Karachi looks towards infrastructure projects to boost economic growth

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KARACHI: With security threats on the wane, Pakistan is turning its attention to accelerating economic growth by unsnarling traffic in its big cities.

In Karachi, the country’s largest commercial hub, two Metrobus express bus routes running in dedicated lanes will begin operating, possibly by the middle of this year. Transport authorities are also considering putting the disused Karachi Circular Railway back into service. If the changes are successful, Karachi could become a model for other Asian cities struggling with traffic problems, such as New Delhi and Jakarta.

Karachi, the capital of Pakistan’s southern Sindh Province, is one of the fastest growing cities in the world. The government puts the population at about 16 million, but many experts believe the continual inflow of migrants from the countryside has pushed the true figure closer to 20 million.

The Pakistan Rangers, a powerful paramilitary force, has worked with the army to quell terrorist attacks and incidents of organized crime such as kidnapping. Improved stability has allowed local authorities to focus on making Karachi a more efficient city.

Nasir Hussain Shah, Sindh’s provincial-level minister for labor, transport and information, said the two Karachi Metrobus services will be in operation by midyear. They are expected to ease the city’s severe congestion. Similar services are already operating in Islamabad, the capital, Lahore in the northeast and elsewhere.

According to Shah, a veteran Pakistan People’s Party lawmaker, the two routes, the 21.1km Green Line running north to south, and the Orange Line, a 3.9km feeder route, “are very feasible because Karachi has a huge ridership. We are also going to break ground on the Blue and Brown lines in 2018.”

The provincial government previously considered building subway lines, but the project was dropped due to the cost. Express buses were chosen for Karachi because aboveground transport was thought to be both efficient and relatively inexpensive.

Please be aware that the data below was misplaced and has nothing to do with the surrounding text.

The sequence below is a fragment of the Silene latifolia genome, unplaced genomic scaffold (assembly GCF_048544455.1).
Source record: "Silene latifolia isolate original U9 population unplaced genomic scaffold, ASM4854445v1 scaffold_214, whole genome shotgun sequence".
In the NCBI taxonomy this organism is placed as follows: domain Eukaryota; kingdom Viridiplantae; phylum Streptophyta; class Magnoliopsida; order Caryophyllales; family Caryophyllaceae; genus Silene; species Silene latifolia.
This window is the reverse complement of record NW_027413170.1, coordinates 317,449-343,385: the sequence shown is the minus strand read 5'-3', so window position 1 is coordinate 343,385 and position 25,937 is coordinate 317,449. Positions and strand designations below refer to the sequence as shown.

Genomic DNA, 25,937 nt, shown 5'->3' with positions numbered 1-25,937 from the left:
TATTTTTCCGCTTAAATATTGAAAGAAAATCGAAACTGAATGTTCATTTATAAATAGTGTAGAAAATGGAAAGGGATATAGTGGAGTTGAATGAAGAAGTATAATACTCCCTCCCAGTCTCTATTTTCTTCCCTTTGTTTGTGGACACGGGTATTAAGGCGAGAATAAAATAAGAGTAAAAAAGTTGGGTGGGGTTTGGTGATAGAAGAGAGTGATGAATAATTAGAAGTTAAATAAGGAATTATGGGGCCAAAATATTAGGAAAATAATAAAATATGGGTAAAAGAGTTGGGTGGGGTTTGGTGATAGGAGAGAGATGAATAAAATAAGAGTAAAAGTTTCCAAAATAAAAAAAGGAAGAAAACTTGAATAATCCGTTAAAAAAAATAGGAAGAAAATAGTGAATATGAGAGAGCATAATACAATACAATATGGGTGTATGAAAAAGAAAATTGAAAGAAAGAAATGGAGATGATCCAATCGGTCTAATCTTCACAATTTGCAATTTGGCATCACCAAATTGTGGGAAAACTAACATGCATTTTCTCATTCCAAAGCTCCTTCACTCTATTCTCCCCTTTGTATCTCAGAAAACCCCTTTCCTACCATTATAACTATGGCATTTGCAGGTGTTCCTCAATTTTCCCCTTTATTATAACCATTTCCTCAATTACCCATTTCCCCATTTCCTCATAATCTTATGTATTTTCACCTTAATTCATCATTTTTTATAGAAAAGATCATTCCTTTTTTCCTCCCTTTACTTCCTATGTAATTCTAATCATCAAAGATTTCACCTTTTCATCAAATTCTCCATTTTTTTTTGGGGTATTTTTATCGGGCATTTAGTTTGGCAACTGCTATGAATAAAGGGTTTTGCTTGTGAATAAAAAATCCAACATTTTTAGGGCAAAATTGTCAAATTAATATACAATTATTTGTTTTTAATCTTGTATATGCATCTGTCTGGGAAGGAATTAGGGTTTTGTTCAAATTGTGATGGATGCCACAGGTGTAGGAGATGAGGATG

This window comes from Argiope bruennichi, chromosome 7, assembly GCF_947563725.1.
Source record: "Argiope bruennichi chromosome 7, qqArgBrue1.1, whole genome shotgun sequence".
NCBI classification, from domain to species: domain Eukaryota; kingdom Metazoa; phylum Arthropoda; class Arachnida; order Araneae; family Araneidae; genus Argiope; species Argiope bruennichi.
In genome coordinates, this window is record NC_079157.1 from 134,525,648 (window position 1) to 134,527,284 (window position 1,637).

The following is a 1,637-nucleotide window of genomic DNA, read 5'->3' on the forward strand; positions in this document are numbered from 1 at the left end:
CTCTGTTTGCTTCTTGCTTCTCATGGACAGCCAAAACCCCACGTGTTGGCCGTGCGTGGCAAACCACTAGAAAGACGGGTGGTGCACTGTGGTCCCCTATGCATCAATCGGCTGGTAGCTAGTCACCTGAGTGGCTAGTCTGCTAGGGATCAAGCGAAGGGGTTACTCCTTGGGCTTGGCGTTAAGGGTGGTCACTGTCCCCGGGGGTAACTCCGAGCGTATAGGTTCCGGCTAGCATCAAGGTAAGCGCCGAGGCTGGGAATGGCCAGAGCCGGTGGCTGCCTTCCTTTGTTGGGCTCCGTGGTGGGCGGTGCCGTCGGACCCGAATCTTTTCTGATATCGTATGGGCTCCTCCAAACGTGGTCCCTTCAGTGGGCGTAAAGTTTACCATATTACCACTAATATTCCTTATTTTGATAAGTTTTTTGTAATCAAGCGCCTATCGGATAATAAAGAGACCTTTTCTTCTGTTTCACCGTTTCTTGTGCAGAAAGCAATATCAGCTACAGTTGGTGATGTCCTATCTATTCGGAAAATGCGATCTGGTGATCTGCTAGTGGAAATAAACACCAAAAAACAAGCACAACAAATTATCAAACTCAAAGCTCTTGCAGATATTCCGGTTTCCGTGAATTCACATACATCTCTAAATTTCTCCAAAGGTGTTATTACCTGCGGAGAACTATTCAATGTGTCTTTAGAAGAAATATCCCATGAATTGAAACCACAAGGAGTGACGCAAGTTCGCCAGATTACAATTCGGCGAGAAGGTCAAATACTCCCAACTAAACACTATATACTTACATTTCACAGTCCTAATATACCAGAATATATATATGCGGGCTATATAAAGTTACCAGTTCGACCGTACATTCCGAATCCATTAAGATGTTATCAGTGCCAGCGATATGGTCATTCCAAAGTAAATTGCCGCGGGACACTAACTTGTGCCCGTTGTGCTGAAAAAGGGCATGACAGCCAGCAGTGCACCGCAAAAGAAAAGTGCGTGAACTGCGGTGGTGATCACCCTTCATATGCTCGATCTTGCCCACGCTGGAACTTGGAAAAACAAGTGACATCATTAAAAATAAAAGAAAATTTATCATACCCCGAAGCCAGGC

Another potential improvement to the transport network is refurbishing the 140km Karachi Circular Railway, which has been out of service for nearly 20 years. The operator went bankrupt in 1999. The Japan International Cooperation Agency conducted a preliminary study for the project in 2013.

In response to critics who wonder where the money for the projects will come from, Shah says, “Tax revenue is going better because we had an amendment to the constitution, and so many powers [were transferred] from the federal government.” Others are looking to China to help pay for Pakistan’s infrastructure needs.

Karachi’s notorious traffic jams are a major hindrance to economic growth. The streets ring with the constant blowing of horns. Vehicles of every shape and size, from buses and motorcycles to donkey carts, crawl along.

Other bottlenecks are bureaucratic. Karachi’s “triple-layer governance” slows the building of infrastructure. The national government is run by the Pakistan Muslim League-Nawaz, while the opposition PPP controls Sindh. And in Karachi itself, the Muttahida Qaumi Movement, the fourth-largest party in lower house of the National Assembly, calls the shots.

But things are looking up despite these obstacles. Karachi generates 60% to 70% of Pakistan’s total tax revenue, which gives it a lot of clout. many business people and local politicians blame poor public investment for holding the city back. “Powers in water supply, sewage and waste management must be transferred to the local government,” argues MQM leader and former Karachi Mayor Farooq Sattar.

To ensure cooperation among federal, provincial and local authorities, former Prime Minister Nawaz Sharif appointed Mohammad Zubair, a powerful politician and former executive of IBM, governor of Sindh province last year.

His task is to rein in both the provincial and Karachi local governments and keep everyone on the same page. Petitioners seeking Zubair’s help gather at his residence almost daily.

“We have initiated the [Karachi Circular Railway] project. It is going to the China-Pakistan Economic Corridor to get funding [from Chinese companies],” Zubair said, adding that the project has been approved by the central government’s planning commission and conditionally approved by China. “We are waiting for feasibility report,” he said.

Karachi has the ambition to improve its transport network as a first step to reaching its full economic potential. The challenge will be in the execution.

 

Courtesy: Nikkei Asian Review